That was a quick fix.
The second aspect I only spotted after cleaning the board with isopropyl alcohol and figuring out with a magnifier that I had accidentally removed a bodge solder bridge that seems to have been done because of poor PCB etching (which left a trace open). Upon testing the device without putting the bridge back in place, a few segments in one of the digits would not appear on the LCD.
I've soldered back the bridge and protected it with a drop of epoxy resin.
Next, I aimed towards getting more information on the 6-pin connector. Thankfully, the indications on the silkscreen were self-explanatory.
From there I quickly identified the following pinout:
- Red - 60 Volt positive input (P+);
- Orange - 60 Volt output (when turned on) (DMS);
- Black - GND (P-);
- Green - Hall Effect sensor output (HE);
- Yellow - RX;
- Blue - TX;
Next to the connector inputs, I could identify the 3-pin Hall Effect sensor. It is basically a 49E linear position sensor.
I could confirm that its output pin is routed directly to the green HE output wire. This means that in principle, as with other e-Scooter configurations, the throttle signal is sent independently from the digital communication that takes place via the serial port.
While testing the LCD outside of the scooter, I measured the sensor signal varying between 0.7 and 3.8 Volts as I pressed between 0 and full throttle. The measured low value is a slightly more conservative than the value reported by the manufacturer, but the conditions (i.e. strength of the magnet and proximity to the sensor) might contribute to the differences.
The case actually has an open slit in order to minimize the distance between the sensor and the magnet on the throttle lever. This adds another potential water ingress point, which is a shame because the use of the hall effect sensor instead of potentiometers is a good approach for a more reliable and weather proof solution. I would be tempted to seal the slit with epoxy, but there is a slight chance it can cause an offset in the signal range, and I have no idea if these speed controllers have any form of recalibrating the throttle.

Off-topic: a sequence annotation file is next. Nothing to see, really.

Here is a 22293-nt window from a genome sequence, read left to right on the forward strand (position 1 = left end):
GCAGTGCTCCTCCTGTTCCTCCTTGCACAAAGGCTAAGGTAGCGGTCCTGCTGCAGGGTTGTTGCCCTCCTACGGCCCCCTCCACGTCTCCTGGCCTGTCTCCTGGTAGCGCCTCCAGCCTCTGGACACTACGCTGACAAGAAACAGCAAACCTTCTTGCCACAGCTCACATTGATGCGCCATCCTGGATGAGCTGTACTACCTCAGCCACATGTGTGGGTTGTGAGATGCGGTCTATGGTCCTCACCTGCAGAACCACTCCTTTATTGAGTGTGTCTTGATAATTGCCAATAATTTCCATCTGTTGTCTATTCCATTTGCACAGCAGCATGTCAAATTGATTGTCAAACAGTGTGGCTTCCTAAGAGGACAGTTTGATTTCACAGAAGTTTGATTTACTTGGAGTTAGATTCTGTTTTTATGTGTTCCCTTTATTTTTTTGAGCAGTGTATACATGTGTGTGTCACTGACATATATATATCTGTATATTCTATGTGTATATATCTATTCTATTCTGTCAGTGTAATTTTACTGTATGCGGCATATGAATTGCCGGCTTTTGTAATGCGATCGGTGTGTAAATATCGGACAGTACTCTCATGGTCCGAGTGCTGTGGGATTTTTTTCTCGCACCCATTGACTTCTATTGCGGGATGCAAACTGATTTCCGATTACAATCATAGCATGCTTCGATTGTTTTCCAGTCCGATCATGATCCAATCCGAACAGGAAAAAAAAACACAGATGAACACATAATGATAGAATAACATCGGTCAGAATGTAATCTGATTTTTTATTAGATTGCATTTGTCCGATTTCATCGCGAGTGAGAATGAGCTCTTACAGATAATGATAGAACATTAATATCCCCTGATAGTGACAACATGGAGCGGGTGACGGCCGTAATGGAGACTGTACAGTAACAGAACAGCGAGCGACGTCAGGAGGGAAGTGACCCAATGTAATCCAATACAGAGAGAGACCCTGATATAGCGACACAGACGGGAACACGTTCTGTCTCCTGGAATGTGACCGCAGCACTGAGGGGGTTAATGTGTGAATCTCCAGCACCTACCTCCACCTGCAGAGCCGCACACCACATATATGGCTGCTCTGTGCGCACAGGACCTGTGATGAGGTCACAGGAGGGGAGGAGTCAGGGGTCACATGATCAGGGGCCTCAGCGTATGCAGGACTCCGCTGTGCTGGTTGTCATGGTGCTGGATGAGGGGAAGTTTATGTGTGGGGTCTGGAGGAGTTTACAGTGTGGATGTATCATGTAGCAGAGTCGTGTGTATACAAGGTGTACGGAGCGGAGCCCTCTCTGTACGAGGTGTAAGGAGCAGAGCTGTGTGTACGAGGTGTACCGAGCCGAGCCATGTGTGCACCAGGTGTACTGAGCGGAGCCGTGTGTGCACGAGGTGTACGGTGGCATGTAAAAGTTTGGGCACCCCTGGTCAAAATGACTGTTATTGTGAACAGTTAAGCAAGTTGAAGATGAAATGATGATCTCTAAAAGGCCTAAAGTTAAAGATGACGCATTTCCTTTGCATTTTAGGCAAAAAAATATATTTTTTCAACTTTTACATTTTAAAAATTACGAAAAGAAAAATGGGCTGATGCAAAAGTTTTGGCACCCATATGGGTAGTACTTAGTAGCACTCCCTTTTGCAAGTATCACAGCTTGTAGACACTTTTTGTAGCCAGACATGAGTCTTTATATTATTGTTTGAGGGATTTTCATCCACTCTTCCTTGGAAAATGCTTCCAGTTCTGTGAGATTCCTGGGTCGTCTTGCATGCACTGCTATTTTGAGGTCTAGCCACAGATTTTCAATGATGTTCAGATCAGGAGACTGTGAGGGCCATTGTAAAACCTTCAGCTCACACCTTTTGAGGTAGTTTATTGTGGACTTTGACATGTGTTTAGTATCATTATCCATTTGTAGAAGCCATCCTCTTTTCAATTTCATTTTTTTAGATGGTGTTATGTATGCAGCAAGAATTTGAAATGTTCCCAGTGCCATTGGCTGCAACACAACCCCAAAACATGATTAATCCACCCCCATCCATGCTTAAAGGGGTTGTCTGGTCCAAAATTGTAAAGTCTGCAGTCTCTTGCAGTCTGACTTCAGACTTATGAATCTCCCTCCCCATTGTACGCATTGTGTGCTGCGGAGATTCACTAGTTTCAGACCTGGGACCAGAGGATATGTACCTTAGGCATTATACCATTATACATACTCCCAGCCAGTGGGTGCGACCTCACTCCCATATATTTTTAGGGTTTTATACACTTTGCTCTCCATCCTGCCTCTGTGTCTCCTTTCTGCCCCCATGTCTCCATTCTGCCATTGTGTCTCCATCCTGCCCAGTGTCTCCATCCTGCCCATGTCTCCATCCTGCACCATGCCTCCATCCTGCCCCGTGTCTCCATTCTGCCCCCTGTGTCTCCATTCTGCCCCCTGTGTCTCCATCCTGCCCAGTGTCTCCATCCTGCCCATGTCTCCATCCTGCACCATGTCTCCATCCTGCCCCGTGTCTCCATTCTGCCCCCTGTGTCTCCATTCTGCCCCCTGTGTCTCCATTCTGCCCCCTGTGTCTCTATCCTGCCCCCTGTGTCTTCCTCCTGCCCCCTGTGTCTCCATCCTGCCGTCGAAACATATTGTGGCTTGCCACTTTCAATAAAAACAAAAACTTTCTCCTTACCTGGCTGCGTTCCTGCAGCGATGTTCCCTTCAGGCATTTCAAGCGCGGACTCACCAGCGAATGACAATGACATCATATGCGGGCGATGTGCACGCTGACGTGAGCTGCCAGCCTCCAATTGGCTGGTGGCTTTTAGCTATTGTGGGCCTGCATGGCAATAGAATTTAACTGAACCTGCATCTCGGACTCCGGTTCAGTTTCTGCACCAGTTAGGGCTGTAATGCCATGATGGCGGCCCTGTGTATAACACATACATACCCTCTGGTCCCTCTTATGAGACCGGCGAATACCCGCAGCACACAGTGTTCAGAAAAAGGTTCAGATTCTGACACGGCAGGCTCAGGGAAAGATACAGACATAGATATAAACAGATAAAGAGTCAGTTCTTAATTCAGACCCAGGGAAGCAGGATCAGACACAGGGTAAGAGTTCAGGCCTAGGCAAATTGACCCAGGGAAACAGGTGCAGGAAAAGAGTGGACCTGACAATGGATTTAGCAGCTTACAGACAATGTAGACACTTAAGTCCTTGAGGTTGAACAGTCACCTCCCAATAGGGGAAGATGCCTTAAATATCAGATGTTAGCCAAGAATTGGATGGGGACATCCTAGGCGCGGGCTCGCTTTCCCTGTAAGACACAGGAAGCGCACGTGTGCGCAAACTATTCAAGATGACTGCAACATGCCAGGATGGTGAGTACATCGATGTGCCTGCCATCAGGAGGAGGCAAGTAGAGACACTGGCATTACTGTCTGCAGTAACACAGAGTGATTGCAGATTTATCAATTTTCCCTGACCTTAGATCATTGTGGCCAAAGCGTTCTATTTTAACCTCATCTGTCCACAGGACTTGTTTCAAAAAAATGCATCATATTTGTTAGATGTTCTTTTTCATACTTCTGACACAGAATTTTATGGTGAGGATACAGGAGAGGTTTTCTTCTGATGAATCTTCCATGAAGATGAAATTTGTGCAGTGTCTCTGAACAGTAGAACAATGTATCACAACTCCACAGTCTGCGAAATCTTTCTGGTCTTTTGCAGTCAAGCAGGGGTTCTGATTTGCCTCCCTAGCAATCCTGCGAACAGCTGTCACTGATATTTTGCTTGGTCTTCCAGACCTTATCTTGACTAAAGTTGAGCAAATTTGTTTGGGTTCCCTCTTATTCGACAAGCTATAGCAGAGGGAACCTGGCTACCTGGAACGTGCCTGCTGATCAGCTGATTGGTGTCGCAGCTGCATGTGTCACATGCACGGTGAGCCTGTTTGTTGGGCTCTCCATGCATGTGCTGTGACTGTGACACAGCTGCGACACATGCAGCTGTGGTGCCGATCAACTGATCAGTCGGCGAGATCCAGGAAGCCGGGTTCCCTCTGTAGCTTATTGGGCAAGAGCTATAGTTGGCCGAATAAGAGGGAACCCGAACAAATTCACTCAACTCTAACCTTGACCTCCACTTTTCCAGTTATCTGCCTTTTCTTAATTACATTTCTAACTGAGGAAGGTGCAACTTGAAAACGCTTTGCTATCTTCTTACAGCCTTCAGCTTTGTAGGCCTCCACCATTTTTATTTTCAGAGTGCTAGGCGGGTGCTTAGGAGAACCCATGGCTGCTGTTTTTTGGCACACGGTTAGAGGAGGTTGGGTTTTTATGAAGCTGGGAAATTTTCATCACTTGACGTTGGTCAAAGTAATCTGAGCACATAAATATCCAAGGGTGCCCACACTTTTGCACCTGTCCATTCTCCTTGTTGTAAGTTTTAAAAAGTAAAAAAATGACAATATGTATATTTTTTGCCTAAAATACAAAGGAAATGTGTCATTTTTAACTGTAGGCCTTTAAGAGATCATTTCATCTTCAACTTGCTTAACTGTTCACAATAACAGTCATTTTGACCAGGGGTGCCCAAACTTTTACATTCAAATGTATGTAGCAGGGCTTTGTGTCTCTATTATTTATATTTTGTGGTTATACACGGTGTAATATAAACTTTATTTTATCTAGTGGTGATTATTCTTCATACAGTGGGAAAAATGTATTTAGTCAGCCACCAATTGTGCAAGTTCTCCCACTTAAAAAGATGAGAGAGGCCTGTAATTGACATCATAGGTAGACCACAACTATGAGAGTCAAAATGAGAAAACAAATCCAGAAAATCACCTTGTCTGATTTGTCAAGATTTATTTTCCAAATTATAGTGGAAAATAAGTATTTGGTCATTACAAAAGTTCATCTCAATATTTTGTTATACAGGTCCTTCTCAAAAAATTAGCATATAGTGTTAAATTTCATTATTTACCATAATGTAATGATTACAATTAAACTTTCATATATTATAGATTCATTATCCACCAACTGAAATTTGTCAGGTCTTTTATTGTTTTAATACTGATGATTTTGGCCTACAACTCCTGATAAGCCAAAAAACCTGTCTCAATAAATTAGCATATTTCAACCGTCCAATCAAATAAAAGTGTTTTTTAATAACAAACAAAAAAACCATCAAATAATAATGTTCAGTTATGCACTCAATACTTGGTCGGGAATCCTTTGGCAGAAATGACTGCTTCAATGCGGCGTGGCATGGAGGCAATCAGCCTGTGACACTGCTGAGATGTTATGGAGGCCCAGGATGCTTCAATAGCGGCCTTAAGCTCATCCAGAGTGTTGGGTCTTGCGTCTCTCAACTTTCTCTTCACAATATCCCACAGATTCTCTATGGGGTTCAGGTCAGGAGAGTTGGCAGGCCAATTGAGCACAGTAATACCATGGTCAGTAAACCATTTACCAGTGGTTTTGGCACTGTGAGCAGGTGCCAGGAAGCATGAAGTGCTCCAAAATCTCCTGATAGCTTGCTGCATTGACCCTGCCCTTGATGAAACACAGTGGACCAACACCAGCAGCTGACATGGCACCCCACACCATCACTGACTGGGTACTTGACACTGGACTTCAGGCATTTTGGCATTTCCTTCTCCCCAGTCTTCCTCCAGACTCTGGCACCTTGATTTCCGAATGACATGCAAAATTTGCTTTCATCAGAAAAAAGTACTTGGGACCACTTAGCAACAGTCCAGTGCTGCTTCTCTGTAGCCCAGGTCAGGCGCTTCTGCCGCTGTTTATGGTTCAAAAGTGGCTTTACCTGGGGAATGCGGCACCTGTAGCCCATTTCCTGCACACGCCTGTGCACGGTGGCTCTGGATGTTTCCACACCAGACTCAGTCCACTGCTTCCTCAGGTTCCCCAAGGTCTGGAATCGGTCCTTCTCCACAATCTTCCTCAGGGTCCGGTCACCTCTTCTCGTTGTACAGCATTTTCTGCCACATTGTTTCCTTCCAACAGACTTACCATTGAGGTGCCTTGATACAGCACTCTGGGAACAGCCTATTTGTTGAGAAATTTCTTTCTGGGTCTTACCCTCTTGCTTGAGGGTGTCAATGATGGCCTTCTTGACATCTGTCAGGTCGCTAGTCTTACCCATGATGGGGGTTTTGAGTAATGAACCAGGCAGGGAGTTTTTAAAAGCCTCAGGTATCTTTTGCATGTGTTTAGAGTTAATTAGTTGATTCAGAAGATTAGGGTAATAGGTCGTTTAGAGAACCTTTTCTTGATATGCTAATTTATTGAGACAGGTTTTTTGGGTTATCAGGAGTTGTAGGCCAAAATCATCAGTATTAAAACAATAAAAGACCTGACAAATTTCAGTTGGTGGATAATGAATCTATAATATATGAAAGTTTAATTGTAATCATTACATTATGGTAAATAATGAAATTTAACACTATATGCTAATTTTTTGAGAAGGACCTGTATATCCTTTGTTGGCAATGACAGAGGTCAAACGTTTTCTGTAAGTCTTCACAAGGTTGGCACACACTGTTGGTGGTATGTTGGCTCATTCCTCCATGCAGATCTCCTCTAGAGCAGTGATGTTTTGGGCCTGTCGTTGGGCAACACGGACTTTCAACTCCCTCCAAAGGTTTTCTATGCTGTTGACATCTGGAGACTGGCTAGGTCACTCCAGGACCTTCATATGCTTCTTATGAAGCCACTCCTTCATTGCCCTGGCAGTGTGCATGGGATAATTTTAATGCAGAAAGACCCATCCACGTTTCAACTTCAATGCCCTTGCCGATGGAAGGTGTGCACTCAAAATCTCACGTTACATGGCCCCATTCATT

Next in order to figure out more about these messages, I tried connecting that TX pin to a USB serial converter set for 5 Volts TTL levels.
Because another user had success with the similar QS-S4 LCD display (more details here), by inspecting the transmission occurring at 1200 bps, I decided to start with the same bit rate (although I could have inferred it from analysing the signal captured on the oscilloscope, I was lazy and tried that first). And, surprisingly the received frames seemed consistent in format with the messages that this user obtained with his QS-S4.
There are 14 bytes of data and 1 byte of checksum in each frame (I could confirm the checksum is correct in each frame). The sequence 0x01 0x03 appears to be a header/preamble (haven't confirmed if on shutdown, in this device a frame starting in 0x00 0x03 is also sent).
The only varying bytes (and here the display was not connected to the scooter) were byte 2, which appears to be the sequence number of the frame, and byte 5 which contains values that vary in a seemingly random pattern. Byte 7 (value 0x46) and byte 10 (value 0x02) don't vary and are consistent (could be a coincidence) with the P08 parameter (0x46 = 70%) and the current speed setting at the time.
In a next iteration I will be tapping the communications while the LCD display is connected to the speed controllers, and try to figure out more information about the communications protocol and the meaning of the fields in each frame.